Leading the Hospital Corps is the dual-hatted Force Master Chief Petty Officer of BUMED/Director of the Hospital Corps. The Force Master Chief was one of 23 senior enlisted positions established by Adm. Elmo Zumwalt in July 1971. Originally known as the Master Chief Petty Officer of BUMED, the Force Master Chief (also commonly known as the “Force”) serves as the voice of some 26,000+ active and reserve Hospital Corpsmen in the Navy on matters relating to the welfare, health, job satisfaction, retention, morale, utilization, and training.

The Directors of Navy Medicine:

--Director – Late Middle English from Anglo-Norman French “directour” meaning “to guide.”--

The Naval Appropriations Act of 1871 can also be credited for introducing the title of “Director,” or specifically “Medical Director,” into Navy Medicine lexicon. The act reorganized the rank structure of the newly formalized Medical Corps. Outside of Surgeon General/Chief of BUMED who originally held the rank of Commodore (equivalent to 1-star), Medical Directors were Navy Medicine’s most senior officers. The title, which continued to be used into the twentieth century, was relative to a senior captain (0-6).

The title Director was first used by a head of a Navy staff corps in 1947. On April 16, 1947, the Army-Navy Nurse Act recognized the Nurse Corps as an official staff corps and established the title of Director of the Nurse Corps for the Superintendent (i.e., head of Navy nurses from 1908 to 1947). On May 13, 1947—in a ceremony attended by Fleet Surgeon Chester Nimitz and Rear Adm. Clifford Swanson, Navy Surgeon General—Capt. Nellie Dewitt was appointed the first Director of the Nurse Corps.

The Nurse Corps Director position was held by a senior captain (0-6) until 1972 when Capt. Alene Duerk was promoted to flag rank. Duerk holds the distinction as the first nurse and first woman promoted to flag rank and set rank precedent for all leaders who followed her as Nurse Corps Director.

A decade after the Nurse Corps got their first flag officer, the first Medical Service Corps officer obtained flag rank. In July 1982, Capt. Lewis “Red” Angelo, MSC, USN, was promoted to Commodore (1-star). The Chief of the Medical Service Corps became a directorship in 1982 and Angelo was the first to hold the title “Director of the Medical Service Corps.”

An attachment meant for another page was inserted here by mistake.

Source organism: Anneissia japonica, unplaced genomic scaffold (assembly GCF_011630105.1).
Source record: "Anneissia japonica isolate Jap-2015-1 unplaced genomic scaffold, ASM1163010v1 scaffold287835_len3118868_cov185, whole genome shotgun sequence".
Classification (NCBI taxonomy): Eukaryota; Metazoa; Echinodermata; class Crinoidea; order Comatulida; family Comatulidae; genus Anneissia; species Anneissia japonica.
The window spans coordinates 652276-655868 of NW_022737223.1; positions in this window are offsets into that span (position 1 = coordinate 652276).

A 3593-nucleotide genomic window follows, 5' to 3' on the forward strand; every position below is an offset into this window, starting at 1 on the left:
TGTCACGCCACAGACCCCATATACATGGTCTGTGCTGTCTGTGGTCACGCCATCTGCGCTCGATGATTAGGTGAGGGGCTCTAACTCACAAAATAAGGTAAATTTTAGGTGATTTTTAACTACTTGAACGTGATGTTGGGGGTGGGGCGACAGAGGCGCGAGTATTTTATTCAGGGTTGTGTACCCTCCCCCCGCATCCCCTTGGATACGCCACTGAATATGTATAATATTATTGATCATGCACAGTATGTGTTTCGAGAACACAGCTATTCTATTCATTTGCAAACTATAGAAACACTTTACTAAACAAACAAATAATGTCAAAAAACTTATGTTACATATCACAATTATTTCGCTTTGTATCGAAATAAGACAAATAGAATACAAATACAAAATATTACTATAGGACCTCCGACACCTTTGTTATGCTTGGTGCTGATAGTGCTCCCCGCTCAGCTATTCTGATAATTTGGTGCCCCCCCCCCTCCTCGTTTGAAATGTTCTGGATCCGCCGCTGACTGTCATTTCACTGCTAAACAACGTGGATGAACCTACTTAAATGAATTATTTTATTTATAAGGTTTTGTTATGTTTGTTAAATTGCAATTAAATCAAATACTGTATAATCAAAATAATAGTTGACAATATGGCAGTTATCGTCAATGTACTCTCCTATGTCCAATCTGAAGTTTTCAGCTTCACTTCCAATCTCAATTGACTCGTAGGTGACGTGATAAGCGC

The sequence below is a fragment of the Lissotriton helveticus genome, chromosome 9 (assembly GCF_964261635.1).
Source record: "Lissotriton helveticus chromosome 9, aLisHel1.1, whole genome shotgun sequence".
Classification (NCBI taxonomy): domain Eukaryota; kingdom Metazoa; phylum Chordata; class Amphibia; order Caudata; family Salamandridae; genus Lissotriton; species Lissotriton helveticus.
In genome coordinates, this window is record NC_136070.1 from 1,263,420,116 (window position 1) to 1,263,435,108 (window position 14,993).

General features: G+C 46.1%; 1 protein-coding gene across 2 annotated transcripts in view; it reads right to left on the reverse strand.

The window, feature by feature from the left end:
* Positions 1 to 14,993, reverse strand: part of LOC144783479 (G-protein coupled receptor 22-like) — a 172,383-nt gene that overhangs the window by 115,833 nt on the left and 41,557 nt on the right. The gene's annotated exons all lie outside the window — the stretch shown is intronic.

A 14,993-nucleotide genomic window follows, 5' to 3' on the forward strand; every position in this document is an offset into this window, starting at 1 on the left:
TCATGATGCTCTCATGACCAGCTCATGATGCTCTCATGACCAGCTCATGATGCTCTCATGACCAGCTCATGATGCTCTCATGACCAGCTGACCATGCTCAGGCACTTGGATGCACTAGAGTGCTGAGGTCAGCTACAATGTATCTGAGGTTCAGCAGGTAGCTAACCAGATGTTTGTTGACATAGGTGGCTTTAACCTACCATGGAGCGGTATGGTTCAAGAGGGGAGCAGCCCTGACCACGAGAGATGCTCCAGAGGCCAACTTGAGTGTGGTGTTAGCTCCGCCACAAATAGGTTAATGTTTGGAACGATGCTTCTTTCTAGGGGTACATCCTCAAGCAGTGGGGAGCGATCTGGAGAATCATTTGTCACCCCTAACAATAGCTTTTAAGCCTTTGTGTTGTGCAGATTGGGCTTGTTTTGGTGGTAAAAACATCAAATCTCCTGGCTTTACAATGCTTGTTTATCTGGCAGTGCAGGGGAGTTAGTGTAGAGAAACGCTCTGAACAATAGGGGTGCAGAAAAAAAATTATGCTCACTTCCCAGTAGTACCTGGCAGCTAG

The head of the Hospital Corps wears the title of Force Master Chief of BUMED, but when they are overseeing issues related to education and training and manpower they are serving the role of “Director of the Hospital Corps.” This title was first used by Master Chief Stephen Brown beginning in 1979. It became a permanent title and responsibility of the leader of the Hospital Corps beginning in 1994 (with HMCM (SS) Mike Stewart).

The title of Director is also used by Navy Medicine’s most senior civilian leaders.

In 2015, BUMED established the Executive Director (ED) position to “increase collaboration across Navy medical functions, facilitate HQ communication and ensure a continuity of command leadership.” Since July 2015, Dr. Michael Malanoski has served Navy Medicine’s “ED.”

Dr. Andrew Jones reported to BUMED in May 2015 as the “Director of the Total Force” directorate. During his time at BUMED, Dr. Jones spearheaded the establishment of the Civilian Corps to mentor and help foster leadership opportunities for Navy Medicine’s 11,400+ civilians. On April 30, 2017, BUMED formally established the Navy Medicine Civilian Corps with Dr. Andrew Jones as its first Director. In December 2021, Mr. Mark Boman, Chief of Staff, Naval Medical Forces Pacific, became the third Director of Navy Medicine’s Civilian Corps.

In summary, “Chief” and “Director” are titles that have been—and continue to be—used for corps leadership positions in Navy Medicine. There is no Chief of the Civilian Corps, Nurse Corps or Medical Service Corps and no Director of the Dental Corps and Medical Corps. The Hospital Corps is led by a Force Master Chief who also serves as a Director. There remains a delineation between who uses these titles and it is incorrect to call the Medical Corps Chief the “Director” of their corps. That said, owing to the meaning of “Chief” as a head of something, it is not necessarily wrong to generally refer to the collective corps generally as the “Corps Chiefs.”


Annual Report of the Surgeon General, U.S. Navy to the Secretary of the Navy for Fiscal Year 1916. Washington, DC: GPO, 1916.

Annual Report of the Surgeon General, U.S. Navy to the Secretary of the Navy for Fiscal Year 1916. Washington, DC: GPO, 1916.

BUMED Command Operations Report Calendar Year (CY) 2015.

"Chief." 2022. (14 January 2022).

"Director." 2022. (14 January 2022).

Jones, Andrew to A.B. Sobocinski (Email). “RE: Distinctions between Chiefs and Directors,” January 10, 2022.

Sobocinski, A.B. The Force at 50: A Retrospective of the Force Master Chief of Navy Medicine. DVIDS, July 19, 2021. Retrieved from:

Sterner, Doris. In and Out of Harm’s Way: A History of the Navy Nurse Corps. Seattle, WA: Peanut Butter Publishing, 1997.

Taylor, R.W. History of Naval Dentistry. Journal of the American College of Dentists, September 1959.